This arrangement is provided with a brake element 4 such as described in my above-cited applications. This element 4 is elongated and pivoted on the ski about an axis 9 parallel to the upper surface of the ski and perpendicular to the longitudinal direction of the ski. FIG. 1 shows in solid lines how the element 4 lies parallel to the upper surface and longitudinal axis of the ski in a ready or retracted position and in dot-dash lines as well as in FIG. 2 in a pivoted position extending transverse to the ski so as to dig into snow underlying the ski and, therefore, brake the ski 8. A spring 17 is provided at the axis 9 for normally urging the element 4 relative to the ski 8 into the braking position.
The ski 8 carries a base plate 10 on which the heel clamp 2 is slidable in direction parallel to the longitudinal direction of the ski. A spring 7 urges the entire heel clamp 2 forwardly into the dashed-line position of FIG. 1. When a heel of a skiboot, however, is held down under the element 1 with the toe of the boot engaged in another clamp on the ski 8 the clamp 2 is in the rearward solid-line position. The housing of the clamp 2 is pivotal relative to the base plate 10 on a pin 3 extending through a longitudinally elongated slot 6 in the housing of the clamp 2. The pivot axis defined by this pin 3 is parallel to the pivot 9.
The clamp 2 is provided with a housing having a part constituting a laterally extending abutment or guide plate 11 formed with a downwardly curved front end and may be provided with an inclined camming surface 14 as shown in broken lines. The upper end 5 of the brake element 4 is provided with another abutment 13 in the form of a small plate normally underlying the plate 11; an inner edge 15 of abutment 13 may cooperate (not shown) with the camming surface 14. So long as the clamp 2 is in the rearward and down position illustrated in solid lines in FIG. 1 the plate 11 overlies the plate 13 and holds the brake element 4 in the retracted position against the force of the spring 16.
If the skiboot is disengaged from the clamp 2 so as to allow the spring 7 to push the clamp 2 forwardly in the direction indicated by arrow 16 in FIG. 1 into the dashed-line position of FIG. 1 the rear edge of the plate 11 will pass in front of the front edge of the plate 13 and allow the brake element 4 to pivot up into the dot-dash line position of FIG. 1. Furthermore as shown in FIG. 2 if the clamp 2 pivots upwardly about the axis 3 the element 4 will also pivot upwardly, as the abutment plate 11 is attached to this clamp housing 2.
The shaft 9a defining the pivot axis 9 for the brake element 4 is at least partially of flexible material so that as the brake element 4 is pivoted between the braking and ready positions the surfaces 14 and 15, insofar as they are provided, can coact to pivot the upper portion 5 of the element 4 outwardly away from the ski 8 by flexing the shaft 9a and thus bring the lower end toward the ski.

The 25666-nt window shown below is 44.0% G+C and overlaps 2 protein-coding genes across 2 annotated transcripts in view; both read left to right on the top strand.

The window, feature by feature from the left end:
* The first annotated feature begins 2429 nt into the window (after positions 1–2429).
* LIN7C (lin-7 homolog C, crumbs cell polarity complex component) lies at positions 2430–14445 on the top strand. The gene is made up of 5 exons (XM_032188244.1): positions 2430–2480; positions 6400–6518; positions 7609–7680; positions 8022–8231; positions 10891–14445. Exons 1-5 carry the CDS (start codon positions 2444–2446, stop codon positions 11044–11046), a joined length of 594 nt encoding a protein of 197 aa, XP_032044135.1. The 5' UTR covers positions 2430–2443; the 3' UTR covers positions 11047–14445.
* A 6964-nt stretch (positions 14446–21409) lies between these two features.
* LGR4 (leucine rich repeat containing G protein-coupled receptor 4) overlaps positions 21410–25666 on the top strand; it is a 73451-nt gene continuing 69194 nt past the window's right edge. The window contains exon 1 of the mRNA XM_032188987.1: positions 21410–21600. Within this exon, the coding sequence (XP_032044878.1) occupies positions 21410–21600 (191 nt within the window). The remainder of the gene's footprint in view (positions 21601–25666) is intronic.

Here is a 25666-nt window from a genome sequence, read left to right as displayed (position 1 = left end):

It is noted that the abutment plate 11 can be mounted in any manner known per se so that it may be displaced both in a direction 18 perpendicular to the longitudinal axis L of the ski and parallel to this axis L. Crossed slots in plate 11 and an arresting screw secured in clamp 2 and extending into the slots could be used, for example. Thus it is possible to adjust the setting of this element 11 and, therefore, of the brake element 4.
The clamp 2 is provided with a spring that normally urges it upwardly into the position shown in FIG. 2. In addition this clamp 2 has an internal latching mechanism which holds it down after a skiboot has exerted downward pressure on the sole or holddown plate 12 until a force exceeding a predetermined maximum is exerted on this clamp 2.
It is noted that the element 11 could be carried on the sole plate 12 as well as on the housing of the clamp 2. In addition it is possible to provide such an element 11 on the toe clamp of the safety ski binding. The element 13 similarly could be mounted at another location on the brake element 4. It is also within the scope of this invention to provide further linking elements between the elements 11 and 13.
It will be understood that each of the elements described above, or two or more together, may also find a useful application in other types of structures differing from the types described above.
While the invention has been illustrated and described as embodied in a ski brake, it is not intended to be limited to the details shown, since various modifications and structural changes may be made without departing in any way from the spirit of the present invention.
Without further analysis, the foregoing will so fully reveal the gist of the present invention that others can by applying current knowledge readily adapt it for various applications without omitting features that, from the standpoint of prior art, fairly constitute essential characteristics of the generic or specific aspects of this invention.